Richard and his family designed and rebuilt the 200 herd free-stall barn at Triple Creek Farm today with a succession plan and skill set for their next generation to heed the calling to the land and operate as a dairy farm in the Hudson Valley for another century to come.
Brothers Ryan and Joshua Skoda are capable fearless young farmers — smart, funny, friendly, knowledgeable, compassionate and driven — they are guaranteed to succeed. They love what they do and it shows. And you can support them by buying local milk.
Never mind a day off or making a fortune these are businessmen that rise and shine ready to work milking cows, birthing calves, growing feed on 1,000 acres of farmland to feed their Holstein herd and even raising Guernsey breeds for their kids — Brayden, Lydia, Bella and Mazie.
Their mantra is quality and together they told me that superior milk comes from how the animals live and are environmentally impacted — clean and with little stress — their cows producing nearly 82 pounds of milk each per day.
“We believe that quality brings you a good investment on your return, it’s good for overall herd health and it’s good for the bottom line. It’s good for making money. Quality is number one around here. We keep our standards high, we keep our barns clean, our cows clean, and we also believe in cow comfort,” Richard Skoda explained.
When I stopped by last week for the afternoon milking at 4 p.m. — 12 hours after their day started — the herd of 200 “girls” lined up for a visit to the parlor for milking that makes you wonder if farmers are really “cow whisperers.” The milking parlor was state-of-the-art and run by just family members and one full time employee.
Timing was perfect because when I arrived a calf was born (there are about 120 young stock on the farm) and the pride Ryan greeted me with to show off his new “girl” made me feel honored to be invited to Triple Creek Farm.
I asked Ryan if I could name her — he explained you had to give her a name matching the first letter of her mom Chloe and follow these rules: no names repeated (he keeps a book), she could not be named after anyone we knew and her name would include the prefix Skoda Grove followed by the Sire name. So I named her Chelsea — because I could tell from her shiny black coat and one white spot — she was a city girl with heart. Skoda Grove Windhammer Chelsea was ready for a debutante walking just as soon as she was birthed on her toes!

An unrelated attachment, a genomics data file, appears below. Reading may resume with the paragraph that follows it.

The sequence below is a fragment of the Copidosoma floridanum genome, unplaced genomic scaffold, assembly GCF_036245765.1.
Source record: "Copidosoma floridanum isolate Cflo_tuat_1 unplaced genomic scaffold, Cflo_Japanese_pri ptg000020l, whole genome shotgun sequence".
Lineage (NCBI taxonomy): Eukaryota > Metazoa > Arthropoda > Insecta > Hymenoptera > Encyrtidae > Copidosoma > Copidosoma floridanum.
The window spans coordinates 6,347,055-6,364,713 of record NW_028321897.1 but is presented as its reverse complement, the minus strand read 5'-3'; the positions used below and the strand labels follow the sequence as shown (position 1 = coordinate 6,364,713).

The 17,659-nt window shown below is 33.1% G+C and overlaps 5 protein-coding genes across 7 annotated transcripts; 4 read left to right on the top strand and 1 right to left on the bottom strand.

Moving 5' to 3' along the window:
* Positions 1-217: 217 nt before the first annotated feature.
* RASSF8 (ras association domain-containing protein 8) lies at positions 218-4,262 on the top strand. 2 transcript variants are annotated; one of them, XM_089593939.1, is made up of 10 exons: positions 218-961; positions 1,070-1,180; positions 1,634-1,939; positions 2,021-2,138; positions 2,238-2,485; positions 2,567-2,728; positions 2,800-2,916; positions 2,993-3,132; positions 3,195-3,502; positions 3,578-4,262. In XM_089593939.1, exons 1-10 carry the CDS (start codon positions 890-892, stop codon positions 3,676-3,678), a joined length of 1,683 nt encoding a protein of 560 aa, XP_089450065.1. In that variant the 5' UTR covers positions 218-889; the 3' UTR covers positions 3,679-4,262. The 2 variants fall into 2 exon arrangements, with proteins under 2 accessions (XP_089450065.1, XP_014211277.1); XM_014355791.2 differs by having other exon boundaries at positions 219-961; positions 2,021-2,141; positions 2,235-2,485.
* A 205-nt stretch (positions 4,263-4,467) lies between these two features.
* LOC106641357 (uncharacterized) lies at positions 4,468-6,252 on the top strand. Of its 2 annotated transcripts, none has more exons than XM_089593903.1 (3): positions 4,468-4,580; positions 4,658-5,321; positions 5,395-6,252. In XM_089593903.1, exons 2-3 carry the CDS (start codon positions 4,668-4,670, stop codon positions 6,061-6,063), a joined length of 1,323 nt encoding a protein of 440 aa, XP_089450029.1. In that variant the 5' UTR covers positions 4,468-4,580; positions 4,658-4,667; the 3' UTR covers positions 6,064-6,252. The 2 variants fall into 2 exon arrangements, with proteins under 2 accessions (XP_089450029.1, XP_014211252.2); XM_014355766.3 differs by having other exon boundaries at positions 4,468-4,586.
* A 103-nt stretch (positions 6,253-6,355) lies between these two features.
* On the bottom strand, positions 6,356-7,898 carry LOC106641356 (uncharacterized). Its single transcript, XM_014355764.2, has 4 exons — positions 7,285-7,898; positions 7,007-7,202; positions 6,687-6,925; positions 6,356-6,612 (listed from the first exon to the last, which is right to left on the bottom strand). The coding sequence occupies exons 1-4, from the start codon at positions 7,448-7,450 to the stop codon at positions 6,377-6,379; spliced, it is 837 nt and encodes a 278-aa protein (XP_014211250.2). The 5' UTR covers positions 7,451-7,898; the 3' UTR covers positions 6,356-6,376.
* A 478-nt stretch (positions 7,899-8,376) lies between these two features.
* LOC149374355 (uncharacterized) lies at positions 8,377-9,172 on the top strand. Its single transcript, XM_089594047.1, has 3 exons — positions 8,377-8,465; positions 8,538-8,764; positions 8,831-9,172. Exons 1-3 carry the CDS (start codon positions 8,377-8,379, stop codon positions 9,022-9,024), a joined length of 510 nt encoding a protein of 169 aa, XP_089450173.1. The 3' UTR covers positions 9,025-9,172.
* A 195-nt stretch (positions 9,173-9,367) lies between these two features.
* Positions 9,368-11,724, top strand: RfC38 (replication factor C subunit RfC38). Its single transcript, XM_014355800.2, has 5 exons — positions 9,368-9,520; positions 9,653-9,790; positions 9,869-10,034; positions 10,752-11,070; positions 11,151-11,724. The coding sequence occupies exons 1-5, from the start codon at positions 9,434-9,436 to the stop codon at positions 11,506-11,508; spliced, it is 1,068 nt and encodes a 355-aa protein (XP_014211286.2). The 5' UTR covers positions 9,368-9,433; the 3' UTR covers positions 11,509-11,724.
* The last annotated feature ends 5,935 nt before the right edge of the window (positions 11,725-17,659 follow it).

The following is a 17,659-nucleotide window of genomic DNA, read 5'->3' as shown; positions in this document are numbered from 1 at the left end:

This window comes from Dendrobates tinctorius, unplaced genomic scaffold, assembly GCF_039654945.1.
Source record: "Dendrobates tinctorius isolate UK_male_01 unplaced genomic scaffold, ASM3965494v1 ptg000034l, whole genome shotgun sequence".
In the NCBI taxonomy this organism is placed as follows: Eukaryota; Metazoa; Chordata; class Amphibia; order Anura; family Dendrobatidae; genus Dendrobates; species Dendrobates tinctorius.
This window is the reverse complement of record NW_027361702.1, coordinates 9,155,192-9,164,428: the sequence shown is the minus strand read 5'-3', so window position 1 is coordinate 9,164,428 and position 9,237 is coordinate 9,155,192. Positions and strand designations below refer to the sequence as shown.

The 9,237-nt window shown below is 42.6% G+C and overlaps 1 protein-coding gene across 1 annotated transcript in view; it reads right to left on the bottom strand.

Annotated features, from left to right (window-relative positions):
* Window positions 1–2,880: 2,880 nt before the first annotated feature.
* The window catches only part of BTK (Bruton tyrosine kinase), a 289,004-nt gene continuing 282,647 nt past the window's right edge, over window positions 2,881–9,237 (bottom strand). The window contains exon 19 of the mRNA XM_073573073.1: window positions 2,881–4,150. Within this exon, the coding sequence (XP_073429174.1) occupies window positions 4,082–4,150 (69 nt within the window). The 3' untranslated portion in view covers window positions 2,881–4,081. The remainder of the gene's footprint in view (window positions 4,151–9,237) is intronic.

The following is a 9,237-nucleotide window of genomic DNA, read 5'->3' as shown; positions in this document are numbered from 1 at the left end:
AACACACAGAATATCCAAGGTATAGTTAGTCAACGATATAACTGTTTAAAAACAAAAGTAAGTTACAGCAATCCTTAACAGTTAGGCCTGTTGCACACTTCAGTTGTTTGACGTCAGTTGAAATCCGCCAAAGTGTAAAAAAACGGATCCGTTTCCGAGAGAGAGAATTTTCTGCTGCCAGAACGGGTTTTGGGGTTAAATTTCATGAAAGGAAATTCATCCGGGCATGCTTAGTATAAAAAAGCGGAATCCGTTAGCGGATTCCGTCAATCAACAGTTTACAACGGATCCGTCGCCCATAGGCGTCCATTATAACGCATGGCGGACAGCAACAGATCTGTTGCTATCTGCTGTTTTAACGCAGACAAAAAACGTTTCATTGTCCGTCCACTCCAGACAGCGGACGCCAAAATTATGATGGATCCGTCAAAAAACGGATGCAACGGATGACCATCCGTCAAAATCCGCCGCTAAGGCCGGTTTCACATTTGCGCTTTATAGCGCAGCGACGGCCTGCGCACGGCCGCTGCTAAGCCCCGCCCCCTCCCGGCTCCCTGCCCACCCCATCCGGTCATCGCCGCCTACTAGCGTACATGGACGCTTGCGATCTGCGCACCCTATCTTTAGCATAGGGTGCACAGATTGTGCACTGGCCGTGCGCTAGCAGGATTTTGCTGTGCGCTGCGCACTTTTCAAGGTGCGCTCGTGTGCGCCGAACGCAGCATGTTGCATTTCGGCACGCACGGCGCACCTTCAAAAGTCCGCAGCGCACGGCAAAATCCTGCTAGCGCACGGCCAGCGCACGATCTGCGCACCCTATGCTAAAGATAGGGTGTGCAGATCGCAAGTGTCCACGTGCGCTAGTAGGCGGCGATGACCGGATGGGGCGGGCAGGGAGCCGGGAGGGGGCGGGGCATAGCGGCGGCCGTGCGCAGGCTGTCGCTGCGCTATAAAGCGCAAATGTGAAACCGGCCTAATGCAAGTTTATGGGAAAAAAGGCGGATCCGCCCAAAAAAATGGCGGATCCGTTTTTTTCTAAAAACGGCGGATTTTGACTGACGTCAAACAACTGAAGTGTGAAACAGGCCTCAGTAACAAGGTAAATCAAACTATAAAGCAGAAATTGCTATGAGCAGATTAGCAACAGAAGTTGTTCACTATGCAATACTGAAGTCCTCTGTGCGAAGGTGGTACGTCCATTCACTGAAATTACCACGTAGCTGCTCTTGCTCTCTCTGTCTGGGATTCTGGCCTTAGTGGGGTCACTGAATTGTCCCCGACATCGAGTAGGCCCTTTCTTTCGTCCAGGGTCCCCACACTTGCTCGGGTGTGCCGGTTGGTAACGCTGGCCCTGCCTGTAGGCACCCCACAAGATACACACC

And who knew but apparently there’s a whole lot of city-like living for these girls — “manicures” twice yearly with nail clippings, “fluffed” beds with fresh sand for better footing and mobility and fresh local food upon which to gorge themselves filling their bellies then lounging in comfort regurgitating their food to chew their cud some 40 to 60 times reveling in happiness (Ryan said he counts) in between milkings at the parlor twice daily. Mooooooooooooo!
Since all cows are female there is no surprise they are finicky, they don’t like change — if you even change their feed by tweaking it — they can smell it and turn up their noses in a fuss. Cows want the exact same food the same way at the same time every day — if you even change it at all — they won’t eat it. They demand a routine and don’t really like newcomers — they like what they know.
And all of this leads to one thing — quality milk. As a dairy cooperative Richard told me “I don’t think about the public saying thank you — we don’t expect that. I am just thankful I see my children and my grandchildren almost every day. We want farming to stay farming in this area — if we don’t farm farmer services will go away and it will be hard to keep going. I’m always thinking about efficiencies — grease and maintenance keep everything going.”
On the farm you need everything to work … the equipment, the family, the animals, the soil, the air and the water — it’s vital to success and quality at its best. Drink local milk. It’s worth it. FarmOn!